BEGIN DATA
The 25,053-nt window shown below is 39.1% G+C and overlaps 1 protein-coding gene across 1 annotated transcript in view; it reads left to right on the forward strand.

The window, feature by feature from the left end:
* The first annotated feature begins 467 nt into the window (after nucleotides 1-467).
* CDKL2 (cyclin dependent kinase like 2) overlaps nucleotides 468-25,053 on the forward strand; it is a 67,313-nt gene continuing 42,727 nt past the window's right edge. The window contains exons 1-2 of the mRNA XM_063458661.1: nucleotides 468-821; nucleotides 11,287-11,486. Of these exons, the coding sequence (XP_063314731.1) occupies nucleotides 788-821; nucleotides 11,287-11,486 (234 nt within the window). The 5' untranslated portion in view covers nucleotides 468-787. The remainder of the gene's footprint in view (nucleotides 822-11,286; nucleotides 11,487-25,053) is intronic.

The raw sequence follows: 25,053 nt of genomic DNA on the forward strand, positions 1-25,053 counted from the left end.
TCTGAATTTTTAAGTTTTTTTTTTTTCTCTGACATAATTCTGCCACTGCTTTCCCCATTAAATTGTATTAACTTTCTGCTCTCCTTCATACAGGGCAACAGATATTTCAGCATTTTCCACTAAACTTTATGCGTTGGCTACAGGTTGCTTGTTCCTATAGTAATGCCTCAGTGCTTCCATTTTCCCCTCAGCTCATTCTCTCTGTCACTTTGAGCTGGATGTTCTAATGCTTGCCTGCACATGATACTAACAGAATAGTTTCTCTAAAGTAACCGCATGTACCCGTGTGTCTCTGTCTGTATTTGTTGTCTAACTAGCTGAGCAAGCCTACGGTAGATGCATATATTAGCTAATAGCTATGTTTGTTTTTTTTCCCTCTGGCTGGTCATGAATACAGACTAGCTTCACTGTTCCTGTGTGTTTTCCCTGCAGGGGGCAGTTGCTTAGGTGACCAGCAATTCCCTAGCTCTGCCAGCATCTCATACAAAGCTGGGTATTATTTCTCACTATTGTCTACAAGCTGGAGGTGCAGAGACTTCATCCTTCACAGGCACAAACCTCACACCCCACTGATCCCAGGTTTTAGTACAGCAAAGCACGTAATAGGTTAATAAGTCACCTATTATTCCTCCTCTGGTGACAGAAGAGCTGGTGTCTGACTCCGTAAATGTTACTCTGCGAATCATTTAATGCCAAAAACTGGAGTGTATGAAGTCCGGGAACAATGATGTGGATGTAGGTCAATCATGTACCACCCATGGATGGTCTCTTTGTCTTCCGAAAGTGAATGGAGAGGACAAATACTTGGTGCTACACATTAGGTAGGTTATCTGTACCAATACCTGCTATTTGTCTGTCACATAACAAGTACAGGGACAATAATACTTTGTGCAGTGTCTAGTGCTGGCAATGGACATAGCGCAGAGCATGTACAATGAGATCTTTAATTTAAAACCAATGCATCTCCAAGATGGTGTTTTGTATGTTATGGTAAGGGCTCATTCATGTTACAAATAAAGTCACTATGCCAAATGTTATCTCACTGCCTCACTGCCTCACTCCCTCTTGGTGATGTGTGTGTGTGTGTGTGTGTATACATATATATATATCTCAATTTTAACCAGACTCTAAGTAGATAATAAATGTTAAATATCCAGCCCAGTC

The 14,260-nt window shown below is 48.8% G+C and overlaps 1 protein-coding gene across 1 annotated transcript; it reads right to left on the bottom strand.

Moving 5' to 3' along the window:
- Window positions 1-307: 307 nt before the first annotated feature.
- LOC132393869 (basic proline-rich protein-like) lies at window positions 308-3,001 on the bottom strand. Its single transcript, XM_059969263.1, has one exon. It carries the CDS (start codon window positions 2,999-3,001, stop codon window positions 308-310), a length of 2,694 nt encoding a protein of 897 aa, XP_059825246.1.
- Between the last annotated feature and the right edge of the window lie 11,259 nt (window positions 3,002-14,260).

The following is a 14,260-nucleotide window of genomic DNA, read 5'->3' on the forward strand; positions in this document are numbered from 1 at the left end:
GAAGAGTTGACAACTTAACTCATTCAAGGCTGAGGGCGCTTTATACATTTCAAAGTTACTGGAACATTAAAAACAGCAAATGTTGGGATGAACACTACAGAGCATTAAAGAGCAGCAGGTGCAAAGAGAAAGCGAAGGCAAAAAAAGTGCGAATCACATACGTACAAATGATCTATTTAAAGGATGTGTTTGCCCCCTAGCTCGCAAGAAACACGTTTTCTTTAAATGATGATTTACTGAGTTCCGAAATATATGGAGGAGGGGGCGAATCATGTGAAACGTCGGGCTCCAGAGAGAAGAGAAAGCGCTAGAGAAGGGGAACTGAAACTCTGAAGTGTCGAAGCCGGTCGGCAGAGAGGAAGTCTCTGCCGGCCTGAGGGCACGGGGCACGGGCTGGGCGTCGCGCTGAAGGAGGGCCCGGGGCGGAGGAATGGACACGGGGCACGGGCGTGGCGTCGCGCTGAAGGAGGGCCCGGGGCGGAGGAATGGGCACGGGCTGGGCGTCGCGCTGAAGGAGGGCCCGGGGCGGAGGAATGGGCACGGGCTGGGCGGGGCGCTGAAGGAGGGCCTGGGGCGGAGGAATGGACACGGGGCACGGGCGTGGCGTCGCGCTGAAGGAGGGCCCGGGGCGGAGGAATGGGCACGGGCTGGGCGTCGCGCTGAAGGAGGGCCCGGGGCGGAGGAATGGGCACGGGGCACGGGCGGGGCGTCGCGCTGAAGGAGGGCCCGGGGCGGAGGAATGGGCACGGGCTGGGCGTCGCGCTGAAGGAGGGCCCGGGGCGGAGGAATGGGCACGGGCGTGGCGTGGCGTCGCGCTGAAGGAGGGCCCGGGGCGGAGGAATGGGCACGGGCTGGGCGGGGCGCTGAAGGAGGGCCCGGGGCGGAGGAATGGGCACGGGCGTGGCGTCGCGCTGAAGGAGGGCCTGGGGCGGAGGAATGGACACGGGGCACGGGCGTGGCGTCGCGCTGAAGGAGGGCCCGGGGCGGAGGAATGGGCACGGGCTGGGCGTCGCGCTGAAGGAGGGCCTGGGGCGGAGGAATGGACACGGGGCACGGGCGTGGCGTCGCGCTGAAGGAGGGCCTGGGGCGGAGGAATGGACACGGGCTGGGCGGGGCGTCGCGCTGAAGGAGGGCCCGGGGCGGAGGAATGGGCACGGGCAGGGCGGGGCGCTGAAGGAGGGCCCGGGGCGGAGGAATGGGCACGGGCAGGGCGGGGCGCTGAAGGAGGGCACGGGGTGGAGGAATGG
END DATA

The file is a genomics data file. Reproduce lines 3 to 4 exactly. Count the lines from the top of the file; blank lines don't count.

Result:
* The first annotated feature begins 467 nt into the window (after nucleotides 1-467).
* CDKL2 (cyclin dependent kinase like 2) overlaps nucleotides 468-25,053 on the forward strand; it is a 67,313-nt gene continuing 42,727 nt past the window's right edge. The window contains exons 1-2 of the mRNA XM_063458661.1: nucleotides 468-821; nucleotides 11,287-11,486. Of these exons, the coding sequence (XP_063314731.1) occupies nucleotides 788-821; nucleotides 11,287-11,486 (234 nt within the window). The 5' untranslated portion in view covers nucleotides 468-787. The remainder of the gene's footprint in view (nucleotides 822-11,286; nucleotides 11,487-25,053) is intronic.